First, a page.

St Cenydd Road
Penyrheol CF83 2RP
It is people like Mr Welshegg who make finishing the work of this blog impossible. Personalising an aspect of your product or service is one thing, but adding a reference to your place of origin creates a new level of differentiation, and potentially a whole raft of new Misters.*
Nevertheless, there is method in Mr Welshegg's apparent madness.
Mr Welshegg supplies eggs, poultry and dairy products from his farm in Wales. This sounds self-evident enough, but in the world of food branding these things are not always so clear-cut.
For example, have you ever enjoyed the Lochmuir salmon range from Marks & Spencer? And were you aware that there is no such place as Lochmuir? It is a brand name that went down well in focus groups.
The same goes for M&S Oakham chicken, which comes from farms as far apart as Northern Ireland and the Suffolk coast (but not from the fine town of Oakham in Rutland). Tesco’s Willow Farm chicken also comes from 42 different farms across the South West and Northern Ireland: the same places that supply the Co-op's Elmwood chicken.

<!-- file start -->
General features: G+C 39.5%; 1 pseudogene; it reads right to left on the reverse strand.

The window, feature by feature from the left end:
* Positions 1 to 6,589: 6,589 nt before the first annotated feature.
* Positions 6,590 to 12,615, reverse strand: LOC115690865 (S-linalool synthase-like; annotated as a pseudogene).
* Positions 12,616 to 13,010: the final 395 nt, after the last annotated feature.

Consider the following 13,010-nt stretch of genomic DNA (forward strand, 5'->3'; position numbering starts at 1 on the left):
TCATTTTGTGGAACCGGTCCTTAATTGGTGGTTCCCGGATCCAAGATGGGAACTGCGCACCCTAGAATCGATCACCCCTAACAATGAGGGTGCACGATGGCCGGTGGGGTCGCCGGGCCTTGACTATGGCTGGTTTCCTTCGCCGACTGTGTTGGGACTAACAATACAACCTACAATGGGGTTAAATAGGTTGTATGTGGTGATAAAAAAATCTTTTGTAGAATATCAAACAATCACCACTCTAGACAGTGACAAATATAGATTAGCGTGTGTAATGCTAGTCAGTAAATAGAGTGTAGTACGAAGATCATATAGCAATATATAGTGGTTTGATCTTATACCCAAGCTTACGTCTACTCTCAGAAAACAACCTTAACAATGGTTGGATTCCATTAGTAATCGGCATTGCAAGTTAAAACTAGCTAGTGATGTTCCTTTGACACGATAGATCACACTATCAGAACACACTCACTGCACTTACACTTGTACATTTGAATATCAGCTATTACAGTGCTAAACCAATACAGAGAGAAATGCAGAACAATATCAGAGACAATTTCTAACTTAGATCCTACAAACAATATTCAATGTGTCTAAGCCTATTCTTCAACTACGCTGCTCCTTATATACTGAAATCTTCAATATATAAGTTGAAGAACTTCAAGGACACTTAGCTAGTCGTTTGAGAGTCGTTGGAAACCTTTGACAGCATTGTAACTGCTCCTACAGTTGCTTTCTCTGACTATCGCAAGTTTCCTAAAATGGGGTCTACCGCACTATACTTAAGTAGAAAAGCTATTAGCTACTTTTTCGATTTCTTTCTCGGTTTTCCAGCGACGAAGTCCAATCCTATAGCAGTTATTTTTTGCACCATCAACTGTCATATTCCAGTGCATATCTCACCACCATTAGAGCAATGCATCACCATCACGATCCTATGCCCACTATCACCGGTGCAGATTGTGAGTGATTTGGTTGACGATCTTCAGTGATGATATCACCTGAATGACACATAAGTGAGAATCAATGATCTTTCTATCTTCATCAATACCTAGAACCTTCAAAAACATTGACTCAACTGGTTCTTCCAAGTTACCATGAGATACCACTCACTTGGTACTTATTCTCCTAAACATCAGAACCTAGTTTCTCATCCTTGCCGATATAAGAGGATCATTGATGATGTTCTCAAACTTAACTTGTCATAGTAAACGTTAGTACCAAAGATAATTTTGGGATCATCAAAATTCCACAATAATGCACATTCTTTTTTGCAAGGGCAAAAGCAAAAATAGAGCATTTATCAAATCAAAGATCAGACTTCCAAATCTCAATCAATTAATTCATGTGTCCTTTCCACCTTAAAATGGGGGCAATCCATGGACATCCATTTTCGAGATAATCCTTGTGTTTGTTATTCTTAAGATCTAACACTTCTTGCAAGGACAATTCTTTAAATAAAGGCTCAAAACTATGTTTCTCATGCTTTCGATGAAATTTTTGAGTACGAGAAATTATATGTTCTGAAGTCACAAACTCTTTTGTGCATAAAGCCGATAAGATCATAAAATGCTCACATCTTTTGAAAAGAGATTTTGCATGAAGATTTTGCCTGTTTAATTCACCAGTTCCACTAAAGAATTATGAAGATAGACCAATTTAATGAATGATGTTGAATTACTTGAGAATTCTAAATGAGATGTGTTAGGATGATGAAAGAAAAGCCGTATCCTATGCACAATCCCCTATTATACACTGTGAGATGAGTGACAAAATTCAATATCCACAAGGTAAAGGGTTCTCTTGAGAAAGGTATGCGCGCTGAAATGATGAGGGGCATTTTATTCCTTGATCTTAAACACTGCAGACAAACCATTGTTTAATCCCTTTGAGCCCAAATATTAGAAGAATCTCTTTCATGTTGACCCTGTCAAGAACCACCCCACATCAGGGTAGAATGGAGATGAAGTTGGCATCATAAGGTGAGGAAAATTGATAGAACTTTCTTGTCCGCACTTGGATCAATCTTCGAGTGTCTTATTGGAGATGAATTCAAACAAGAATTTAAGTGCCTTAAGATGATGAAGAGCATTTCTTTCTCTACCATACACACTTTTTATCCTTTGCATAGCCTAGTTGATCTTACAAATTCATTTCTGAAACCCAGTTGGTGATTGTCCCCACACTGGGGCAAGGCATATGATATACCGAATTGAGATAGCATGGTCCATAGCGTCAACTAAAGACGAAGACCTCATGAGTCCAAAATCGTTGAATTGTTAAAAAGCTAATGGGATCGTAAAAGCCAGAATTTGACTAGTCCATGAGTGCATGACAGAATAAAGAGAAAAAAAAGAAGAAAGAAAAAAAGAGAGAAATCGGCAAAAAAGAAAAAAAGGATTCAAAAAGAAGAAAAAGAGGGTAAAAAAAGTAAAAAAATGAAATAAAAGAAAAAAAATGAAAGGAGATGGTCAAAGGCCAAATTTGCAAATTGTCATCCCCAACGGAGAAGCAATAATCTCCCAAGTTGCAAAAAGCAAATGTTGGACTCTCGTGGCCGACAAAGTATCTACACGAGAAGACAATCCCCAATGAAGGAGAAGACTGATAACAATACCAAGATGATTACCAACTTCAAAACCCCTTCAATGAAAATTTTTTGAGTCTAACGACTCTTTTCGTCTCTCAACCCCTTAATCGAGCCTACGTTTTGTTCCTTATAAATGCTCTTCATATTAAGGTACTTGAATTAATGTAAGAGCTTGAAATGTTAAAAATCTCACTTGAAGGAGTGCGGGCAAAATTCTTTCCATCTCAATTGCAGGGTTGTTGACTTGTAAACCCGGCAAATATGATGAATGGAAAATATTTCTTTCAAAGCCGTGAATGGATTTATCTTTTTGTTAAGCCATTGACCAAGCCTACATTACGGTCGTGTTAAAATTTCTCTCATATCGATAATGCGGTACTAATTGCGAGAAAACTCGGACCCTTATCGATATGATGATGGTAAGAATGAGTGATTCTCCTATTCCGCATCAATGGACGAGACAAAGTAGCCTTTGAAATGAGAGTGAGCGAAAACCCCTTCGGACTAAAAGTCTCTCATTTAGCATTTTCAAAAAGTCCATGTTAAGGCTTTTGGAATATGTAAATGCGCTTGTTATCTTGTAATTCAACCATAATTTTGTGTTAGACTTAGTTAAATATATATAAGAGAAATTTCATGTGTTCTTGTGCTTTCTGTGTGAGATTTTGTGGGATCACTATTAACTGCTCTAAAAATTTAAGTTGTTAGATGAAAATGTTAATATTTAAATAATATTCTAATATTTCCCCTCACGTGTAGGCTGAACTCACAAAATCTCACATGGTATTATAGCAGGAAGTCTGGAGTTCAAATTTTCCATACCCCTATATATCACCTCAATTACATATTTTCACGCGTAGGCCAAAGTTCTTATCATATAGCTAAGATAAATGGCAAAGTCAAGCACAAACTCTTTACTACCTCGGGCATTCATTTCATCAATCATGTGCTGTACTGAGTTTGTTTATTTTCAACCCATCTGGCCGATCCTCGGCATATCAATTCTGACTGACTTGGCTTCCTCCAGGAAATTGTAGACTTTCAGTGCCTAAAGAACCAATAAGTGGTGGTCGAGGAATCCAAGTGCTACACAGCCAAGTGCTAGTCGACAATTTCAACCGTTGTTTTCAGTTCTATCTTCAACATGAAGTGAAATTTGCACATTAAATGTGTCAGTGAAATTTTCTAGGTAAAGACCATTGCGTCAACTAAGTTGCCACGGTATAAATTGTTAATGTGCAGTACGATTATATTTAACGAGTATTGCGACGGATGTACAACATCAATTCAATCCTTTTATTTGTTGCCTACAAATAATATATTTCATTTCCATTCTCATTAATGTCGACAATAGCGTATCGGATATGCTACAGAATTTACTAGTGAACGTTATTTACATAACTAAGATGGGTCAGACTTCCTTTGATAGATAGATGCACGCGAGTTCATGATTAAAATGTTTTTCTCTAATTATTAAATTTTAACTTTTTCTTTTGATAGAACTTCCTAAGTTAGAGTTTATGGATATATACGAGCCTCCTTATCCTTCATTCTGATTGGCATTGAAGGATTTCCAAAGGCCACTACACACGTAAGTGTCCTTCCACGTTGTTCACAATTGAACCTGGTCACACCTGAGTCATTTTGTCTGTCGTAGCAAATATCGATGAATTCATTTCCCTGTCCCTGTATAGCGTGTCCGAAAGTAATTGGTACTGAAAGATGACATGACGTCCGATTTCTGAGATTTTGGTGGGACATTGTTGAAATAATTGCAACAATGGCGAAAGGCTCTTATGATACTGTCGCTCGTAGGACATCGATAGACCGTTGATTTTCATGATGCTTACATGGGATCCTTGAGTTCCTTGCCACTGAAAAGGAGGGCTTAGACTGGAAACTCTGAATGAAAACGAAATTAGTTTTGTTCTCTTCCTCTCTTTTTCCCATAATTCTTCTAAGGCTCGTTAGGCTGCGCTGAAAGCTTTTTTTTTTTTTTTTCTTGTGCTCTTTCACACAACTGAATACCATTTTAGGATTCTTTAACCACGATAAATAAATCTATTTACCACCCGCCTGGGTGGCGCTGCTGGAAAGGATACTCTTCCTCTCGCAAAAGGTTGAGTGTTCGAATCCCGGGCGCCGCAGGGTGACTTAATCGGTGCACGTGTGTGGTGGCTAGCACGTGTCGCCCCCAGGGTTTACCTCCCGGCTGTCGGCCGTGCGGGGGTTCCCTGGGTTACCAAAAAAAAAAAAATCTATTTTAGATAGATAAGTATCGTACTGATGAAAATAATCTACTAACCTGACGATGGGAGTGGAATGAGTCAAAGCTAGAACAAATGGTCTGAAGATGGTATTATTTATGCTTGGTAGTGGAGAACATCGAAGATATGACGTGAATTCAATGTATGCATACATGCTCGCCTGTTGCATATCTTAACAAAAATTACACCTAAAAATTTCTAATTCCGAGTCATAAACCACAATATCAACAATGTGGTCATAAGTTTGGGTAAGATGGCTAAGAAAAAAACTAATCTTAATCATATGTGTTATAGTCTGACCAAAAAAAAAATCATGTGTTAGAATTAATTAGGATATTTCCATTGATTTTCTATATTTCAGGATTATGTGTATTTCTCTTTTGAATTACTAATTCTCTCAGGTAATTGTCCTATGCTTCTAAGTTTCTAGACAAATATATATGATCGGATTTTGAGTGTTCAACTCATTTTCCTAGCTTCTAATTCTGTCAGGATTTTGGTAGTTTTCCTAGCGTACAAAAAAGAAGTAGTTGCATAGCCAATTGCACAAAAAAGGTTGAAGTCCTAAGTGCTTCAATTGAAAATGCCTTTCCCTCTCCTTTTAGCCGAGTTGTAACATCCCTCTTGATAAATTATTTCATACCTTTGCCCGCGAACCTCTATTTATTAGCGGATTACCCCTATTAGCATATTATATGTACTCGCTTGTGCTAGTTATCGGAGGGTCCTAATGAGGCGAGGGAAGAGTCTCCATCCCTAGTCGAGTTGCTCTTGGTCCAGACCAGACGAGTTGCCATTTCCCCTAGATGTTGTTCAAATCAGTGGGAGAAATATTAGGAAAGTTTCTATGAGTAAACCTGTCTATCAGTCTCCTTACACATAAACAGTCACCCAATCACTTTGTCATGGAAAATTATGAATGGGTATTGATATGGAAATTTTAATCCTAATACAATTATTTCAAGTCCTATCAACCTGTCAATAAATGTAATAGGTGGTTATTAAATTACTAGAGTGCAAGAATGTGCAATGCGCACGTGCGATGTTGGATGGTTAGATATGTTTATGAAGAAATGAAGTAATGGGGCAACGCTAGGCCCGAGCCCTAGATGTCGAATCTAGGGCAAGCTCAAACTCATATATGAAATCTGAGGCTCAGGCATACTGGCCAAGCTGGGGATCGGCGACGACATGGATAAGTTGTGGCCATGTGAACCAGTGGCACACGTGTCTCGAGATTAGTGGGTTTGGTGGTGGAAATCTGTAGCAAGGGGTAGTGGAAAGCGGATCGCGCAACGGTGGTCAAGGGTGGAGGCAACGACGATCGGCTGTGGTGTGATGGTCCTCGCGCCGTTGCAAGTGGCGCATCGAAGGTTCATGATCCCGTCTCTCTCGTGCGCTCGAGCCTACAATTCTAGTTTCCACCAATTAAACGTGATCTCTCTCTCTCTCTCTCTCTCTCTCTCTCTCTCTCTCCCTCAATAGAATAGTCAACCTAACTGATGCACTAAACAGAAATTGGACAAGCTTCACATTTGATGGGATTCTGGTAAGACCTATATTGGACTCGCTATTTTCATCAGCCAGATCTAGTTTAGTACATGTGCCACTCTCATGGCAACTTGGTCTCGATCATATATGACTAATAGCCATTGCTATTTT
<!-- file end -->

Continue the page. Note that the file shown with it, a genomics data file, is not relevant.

But Mr Welshegg’s produce comes from his farm. In Wales. Good for Mr Welshegg.
Here’s a closer look at his brand. I like the egg doffing his cap to us, as well as the talking chicken reassuring us about the quality of his food. (By the way, I'm no expert on chicken biology, but I think this is a male rooster, so it's a stretch for him to claim the eggs as his food, although I suppose he had a hand in its creation. Or maybe not a hand as such. Mr Tweets, I don't know what you're giggling about.)
Finally, a reminder that Blogmageddon will be on Friday 28 January. Thank you for all the good wishes.
* I intended to find room in my opening paragraph to thank Simon Rees of Rumba Design for bringing Mr Welshegg to my attention, but it proved difficult and I've used this footnote instead. It is an outstanding find that had escaped my attention to date.